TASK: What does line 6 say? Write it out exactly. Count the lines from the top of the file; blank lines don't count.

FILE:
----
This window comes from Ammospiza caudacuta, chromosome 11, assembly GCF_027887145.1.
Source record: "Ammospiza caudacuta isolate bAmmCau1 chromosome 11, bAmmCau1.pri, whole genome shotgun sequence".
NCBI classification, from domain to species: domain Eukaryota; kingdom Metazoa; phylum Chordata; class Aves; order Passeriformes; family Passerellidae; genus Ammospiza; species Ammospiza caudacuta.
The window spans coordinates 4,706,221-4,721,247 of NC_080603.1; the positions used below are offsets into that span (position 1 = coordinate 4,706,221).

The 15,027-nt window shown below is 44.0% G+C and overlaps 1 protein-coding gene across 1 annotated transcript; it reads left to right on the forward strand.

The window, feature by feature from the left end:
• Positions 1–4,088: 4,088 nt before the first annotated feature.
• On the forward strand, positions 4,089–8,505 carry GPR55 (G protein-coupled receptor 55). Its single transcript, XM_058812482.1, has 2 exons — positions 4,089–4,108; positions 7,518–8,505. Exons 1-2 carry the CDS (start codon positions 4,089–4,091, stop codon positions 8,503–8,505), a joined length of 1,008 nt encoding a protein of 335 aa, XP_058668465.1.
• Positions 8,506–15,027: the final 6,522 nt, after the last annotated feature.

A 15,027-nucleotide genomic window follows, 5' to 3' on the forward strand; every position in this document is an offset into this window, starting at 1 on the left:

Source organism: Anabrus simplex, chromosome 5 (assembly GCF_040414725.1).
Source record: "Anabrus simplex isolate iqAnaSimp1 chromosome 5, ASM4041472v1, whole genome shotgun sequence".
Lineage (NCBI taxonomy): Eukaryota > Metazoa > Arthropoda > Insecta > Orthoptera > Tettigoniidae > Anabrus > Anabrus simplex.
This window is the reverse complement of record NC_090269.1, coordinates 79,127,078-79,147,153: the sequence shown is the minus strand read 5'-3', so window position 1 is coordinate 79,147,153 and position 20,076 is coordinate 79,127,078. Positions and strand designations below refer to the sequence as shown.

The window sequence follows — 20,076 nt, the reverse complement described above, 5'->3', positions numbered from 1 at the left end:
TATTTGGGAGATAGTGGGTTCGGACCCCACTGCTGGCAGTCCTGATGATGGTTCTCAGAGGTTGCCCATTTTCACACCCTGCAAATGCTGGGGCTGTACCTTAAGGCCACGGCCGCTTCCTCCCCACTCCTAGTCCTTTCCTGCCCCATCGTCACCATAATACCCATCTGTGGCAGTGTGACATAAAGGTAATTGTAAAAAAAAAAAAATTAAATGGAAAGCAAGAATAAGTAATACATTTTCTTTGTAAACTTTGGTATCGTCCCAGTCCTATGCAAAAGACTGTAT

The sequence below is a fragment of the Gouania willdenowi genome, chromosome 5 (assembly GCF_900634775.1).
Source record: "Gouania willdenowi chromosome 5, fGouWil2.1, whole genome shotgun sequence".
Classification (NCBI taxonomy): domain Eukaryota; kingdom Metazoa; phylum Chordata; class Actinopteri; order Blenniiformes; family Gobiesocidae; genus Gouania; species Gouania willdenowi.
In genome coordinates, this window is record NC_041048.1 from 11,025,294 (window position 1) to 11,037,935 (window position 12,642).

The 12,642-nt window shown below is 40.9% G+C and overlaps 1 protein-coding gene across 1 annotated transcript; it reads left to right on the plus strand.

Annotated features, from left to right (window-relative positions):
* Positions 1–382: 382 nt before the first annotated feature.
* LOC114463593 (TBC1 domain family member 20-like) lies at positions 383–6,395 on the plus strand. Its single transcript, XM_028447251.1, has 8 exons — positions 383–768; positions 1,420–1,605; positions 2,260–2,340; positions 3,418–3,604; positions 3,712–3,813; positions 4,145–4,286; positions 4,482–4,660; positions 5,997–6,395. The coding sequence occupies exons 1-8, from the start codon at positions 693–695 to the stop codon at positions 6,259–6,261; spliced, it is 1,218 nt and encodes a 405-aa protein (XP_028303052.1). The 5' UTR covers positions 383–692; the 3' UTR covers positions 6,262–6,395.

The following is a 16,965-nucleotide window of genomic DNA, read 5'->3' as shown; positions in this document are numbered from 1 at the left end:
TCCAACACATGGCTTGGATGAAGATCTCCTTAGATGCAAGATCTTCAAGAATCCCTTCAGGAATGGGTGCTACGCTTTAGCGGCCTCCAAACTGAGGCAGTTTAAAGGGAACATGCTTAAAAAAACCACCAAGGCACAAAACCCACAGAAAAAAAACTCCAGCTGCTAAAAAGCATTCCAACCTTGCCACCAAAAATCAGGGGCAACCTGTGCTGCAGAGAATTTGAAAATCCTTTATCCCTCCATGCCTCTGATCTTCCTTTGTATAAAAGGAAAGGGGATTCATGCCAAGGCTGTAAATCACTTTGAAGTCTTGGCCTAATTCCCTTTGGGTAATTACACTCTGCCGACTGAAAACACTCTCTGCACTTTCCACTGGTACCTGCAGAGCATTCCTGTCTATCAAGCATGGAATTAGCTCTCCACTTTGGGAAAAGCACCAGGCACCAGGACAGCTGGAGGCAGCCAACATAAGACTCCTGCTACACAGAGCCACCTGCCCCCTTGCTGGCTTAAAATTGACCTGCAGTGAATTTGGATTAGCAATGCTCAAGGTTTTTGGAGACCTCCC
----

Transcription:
The window, feature by feature from the left end: